A recent brain scan study found that “reading at home with children from an early age was strongly correlated with brain activation in areas connected with visual imagery and understanding the meaning of language” 8

A new research at the 2017 Pediatric Academic Societies Meeting also shows that reading books with a child beginning in early infancy can boost vocabulary and reading skills four years later, before the start of elementary school.

Children learns language by imitation. The more language input that is provided, the better their output will be. Young children cannot use a word that they have not been exposed to. Reading to young children gradually expose them to huge vocabularies that may not be used during daily life in the family. Decoding of language only happens after the children experienced huge amount of language input.

Therefore, reading aloud to young children benefits on improving language skills.

Preparing for academic success

Every academic success starts from reading. While young children’s find motor and gross motor are under development, learning by doing can be very limited. Early reading with your child allows your child to grow his/her vocabulary skills with exposure to new words and listening skills they develop from hearing someone read to them, and it helps your child to understand the world around him/her by presenting them informational contents, which in the end become vital to their academic success.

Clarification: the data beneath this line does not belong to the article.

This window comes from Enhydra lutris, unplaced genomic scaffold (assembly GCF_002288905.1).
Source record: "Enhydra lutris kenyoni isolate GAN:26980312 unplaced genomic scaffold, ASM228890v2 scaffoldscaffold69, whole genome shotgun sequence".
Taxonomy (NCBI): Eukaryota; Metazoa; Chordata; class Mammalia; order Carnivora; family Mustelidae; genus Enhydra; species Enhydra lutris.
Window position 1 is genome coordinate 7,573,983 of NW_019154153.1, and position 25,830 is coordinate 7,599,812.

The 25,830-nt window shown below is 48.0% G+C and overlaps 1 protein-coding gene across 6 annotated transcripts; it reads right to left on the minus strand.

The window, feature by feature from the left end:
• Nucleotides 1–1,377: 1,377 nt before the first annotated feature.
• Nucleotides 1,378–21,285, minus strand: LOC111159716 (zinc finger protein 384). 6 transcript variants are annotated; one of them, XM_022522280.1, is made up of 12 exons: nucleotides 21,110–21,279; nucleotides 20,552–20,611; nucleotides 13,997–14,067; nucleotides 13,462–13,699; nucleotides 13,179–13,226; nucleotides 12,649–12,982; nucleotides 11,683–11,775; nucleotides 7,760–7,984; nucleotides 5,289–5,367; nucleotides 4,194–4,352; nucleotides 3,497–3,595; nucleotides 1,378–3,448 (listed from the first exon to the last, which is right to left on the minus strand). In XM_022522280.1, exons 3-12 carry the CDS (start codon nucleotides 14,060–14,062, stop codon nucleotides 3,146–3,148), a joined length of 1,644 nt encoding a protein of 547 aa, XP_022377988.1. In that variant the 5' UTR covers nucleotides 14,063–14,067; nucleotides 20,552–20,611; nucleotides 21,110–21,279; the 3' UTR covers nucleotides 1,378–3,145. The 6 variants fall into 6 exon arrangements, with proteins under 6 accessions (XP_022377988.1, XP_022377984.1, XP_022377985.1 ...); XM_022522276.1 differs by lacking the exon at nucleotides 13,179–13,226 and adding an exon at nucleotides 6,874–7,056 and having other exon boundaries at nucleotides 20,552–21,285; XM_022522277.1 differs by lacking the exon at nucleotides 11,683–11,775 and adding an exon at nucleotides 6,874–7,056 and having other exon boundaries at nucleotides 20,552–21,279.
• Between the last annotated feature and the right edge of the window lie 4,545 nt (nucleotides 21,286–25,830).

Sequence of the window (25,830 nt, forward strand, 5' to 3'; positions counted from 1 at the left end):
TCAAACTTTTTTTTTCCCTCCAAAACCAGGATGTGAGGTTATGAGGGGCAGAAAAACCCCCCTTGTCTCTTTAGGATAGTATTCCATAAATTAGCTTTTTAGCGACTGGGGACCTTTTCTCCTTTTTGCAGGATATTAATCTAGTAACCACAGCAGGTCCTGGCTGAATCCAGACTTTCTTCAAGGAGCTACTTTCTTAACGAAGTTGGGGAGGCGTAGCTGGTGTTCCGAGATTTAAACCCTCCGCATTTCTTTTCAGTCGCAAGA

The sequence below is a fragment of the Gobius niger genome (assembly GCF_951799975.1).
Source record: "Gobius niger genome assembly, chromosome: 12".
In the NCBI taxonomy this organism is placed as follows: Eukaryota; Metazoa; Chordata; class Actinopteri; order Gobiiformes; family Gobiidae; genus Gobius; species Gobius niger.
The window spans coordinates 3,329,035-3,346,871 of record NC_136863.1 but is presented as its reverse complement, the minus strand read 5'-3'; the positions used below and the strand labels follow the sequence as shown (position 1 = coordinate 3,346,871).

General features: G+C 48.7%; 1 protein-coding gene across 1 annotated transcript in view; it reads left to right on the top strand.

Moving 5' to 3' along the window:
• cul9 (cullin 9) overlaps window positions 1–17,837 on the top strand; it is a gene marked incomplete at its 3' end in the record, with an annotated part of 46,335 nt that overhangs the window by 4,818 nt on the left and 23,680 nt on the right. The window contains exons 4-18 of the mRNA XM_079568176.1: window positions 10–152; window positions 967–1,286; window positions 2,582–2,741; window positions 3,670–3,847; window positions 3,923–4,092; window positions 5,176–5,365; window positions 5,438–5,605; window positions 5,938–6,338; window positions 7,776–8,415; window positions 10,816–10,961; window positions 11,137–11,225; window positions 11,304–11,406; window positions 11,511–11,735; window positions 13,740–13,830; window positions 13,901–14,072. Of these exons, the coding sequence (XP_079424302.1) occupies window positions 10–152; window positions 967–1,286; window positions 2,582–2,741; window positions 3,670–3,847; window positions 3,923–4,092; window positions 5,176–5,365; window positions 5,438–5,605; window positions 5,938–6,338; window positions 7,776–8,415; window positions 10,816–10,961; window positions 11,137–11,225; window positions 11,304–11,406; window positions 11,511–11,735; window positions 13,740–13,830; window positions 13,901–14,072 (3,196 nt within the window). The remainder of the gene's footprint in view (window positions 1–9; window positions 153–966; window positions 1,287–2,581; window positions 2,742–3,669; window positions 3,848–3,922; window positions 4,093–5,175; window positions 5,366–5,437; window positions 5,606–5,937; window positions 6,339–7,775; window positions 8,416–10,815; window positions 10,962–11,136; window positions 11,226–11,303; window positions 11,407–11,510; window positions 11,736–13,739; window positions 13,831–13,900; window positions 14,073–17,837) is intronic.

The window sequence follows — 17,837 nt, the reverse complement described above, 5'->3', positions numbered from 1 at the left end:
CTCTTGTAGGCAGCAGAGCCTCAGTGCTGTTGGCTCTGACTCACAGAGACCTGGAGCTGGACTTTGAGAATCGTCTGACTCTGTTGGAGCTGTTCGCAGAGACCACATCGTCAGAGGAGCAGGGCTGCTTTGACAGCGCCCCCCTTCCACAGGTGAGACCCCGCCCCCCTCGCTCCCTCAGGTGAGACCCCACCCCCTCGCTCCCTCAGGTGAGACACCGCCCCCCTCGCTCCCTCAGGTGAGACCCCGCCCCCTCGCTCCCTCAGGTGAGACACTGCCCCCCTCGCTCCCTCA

Children who learn to read earlier will start learning by reading earlier. This is important not only because they start to learn earlier and faster, but because they cultivate a great habit of learning through reading, which will benefit them throughout their whole life.

Developing a special bond with your child

It is deniable that one-on-one reading to your young child on a regular basis can help you forge a stronger relationship with them. Reading to your child provides a great opportunity to understand your child and to express your feelings towards your child through books. The bond built-up through shared reading provides a child with trust, safety and intimacy, which support their mental health when they grow up.